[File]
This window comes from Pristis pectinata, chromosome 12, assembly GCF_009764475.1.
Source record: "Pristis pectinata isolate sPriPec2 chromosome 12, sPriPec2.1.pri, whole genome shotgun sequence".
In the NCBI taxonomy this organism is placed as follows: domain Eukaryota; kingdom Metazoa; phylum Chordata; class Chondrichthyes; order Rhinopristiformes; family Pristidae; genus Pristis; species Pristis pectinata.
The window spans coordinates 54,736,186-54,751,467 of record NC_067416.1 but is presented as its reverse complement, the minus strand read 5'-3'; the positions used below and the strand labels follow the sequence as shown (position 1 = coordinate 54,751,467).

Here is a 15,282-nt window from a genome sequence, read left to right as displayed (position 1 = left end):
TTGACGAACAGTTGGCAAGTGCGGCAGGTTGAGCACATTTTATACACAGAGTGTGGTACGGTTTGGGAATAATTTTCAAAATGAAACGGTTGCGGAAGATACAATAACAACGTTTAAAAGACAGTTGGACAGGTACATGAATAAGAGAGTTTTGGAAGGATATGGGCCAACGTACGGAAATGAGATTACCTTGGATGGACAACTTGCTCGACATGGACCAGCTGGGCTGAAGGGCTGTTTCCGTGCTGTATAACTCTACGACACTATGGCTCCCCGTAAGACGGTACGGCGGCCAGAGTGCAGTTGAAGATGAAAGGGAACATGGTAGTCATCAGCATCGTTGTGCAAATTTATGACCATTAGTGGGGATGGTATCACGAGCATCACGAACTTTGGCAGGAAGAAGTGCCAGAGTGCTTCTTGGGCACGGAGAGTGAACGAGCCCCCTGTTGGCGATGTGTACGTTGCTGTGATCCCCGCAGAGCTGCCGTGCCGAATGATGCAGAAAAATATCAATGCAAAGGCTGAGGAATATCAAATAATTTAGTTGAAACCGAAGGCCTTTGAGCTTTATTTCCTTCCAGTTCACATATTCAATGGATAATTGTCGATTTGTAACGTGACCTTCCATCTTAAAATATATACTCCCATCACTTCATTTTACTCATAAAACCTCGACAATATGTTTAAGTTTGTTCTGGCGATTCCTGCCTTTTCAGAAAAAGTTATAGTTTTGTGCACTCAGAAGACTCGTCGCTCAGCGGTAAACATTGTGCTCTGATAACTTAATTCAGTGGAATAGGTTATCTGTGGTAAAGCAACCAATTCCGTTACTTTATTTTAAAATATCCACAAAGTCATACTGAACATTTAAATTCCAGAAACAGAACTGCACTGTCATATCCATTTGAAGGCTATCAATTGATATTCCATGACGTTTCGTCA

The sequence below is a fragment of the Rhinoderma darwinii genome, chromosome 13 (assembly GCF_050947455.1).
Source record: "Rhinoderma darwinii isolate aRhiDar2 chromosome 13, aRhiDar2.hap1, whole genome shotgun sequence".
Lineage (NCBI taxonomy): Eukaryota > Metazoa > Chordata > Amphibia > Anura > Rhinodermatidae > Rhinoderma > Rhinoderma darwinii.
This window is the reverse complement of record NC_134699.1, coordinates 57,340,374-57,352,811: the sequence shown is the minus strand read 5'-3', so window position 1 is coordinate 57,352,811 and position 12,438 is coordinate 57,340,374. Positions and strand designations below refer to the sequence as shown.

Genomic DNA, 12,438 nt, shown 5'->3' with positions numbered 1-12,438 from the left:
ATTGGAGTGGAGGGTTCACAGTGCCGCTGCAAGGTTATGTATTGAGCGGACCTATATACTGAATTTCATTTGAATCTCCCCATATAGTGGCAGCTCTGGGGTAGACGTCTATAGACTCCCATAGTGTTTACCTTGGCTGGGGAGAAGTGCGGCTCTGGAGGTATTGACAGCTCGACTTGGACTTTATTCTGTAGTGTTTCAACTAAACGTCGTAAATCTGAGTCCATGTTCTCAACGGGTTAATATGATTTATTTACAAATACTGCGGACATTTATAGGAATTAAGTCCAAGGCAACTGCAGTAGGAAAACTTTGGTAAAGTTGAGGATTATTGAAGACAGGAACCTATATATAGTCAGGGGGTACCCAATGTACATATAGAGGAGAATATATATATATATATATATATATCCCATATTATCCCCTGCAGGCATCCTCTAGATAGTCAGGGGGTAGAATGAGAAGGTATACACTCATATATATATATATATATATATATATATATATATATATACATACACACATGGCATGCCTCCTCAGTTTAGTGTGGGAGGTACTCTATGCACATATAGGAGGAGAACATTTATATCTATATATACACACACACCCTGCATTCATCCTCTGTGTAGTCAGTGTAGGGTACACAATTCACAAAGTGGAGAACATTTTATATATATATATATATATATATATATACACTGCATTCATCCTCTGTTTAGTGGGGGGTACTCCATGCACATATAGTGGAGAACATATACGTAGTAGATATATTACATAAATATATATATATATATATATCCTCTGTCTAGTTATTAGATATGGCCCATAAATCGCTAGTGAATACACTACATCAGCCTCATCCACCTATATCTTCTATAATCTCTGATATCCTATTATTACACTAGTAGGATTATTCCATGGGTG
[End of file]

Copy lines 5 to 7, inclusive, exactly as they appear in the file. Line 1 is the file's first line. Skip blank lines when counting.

Here is a 15,282-nt window from a genome sequence, read left to right as displayed (position 1 = left end):
TTGACGAACAGTTGGCAAGTGCGGCAGGTTGAGCACATTTTATACACAGAGTGTGGTACGGTTTGGGAATAATTTTCAAAATGAAACGGTTGCGGAAGATACAATAACAACGTTTAAAAGACAGTTGGACAGGTACATGAATAAGAGAGTTTTGGAAGGATATGGGCCAACGTACGGAAATGAGATTACCTTGGATGGACAACTTGCTCGACATGGACCAGCTGGGCTGAAGGGCTGTTTCCGTGCTGTATAACTCTACGACACTATGGCTCCCCGTAAGACGGTACGGCGGCCAGAGTGCAGTTGAAGATGAAAGGGAACATGGTAGTCATCAGCATCGTTGTGCAAATTTATGACCATTAGTGGGGATGGTATCACGAGCATCACGAACTTTGGCAGGAAGAAGTGCCAGAGTGCTTCTTGGGCACGGAGAGTGAACGAGCCCCCTGTTGGCGATGTGTACGTTGCTGTGATCCCCGCAGAGCTGCCGTGCCGAATGATGCAGAAAAATATCAATGCAAAGGCTGAGGAATATCAAATAATTTAGTTGAAACCGAAGGCCTTTGAGCTTTATTTCCTTCCAGTTCACATATTCAATGGATAATTGTCGATTTGTAACGTGACCTTCCATCTTAAAATATATACTCCCATCACTTCATTTTACTCATAAAACCTCGACAATATGTTTAAGTTTGTTCTGGCGATTCCTGCCTTTTCAGAAAAAGTTATAGTTTTGTGCACTCAGAAGACTCGTCGCTCAGCGGTAAACATTGTGCTCTGATAACTTAATTCAGTGGAATAGGTTATCTGTGGTAAAGCAACCAATTCCGTTACTTTATTTTAAAATATCCACAAAGTCATACTGAACATTTAAATTCCAGAAACAGAACTGCACTGTCATATCCATTTGAAGGCTATCAATTGATATTCCATGACGTTTCGTCA

The sequence below is a fragment of the Rhinoderma darwinii genome, chromosome 13 (assembly GCF_050947455.1).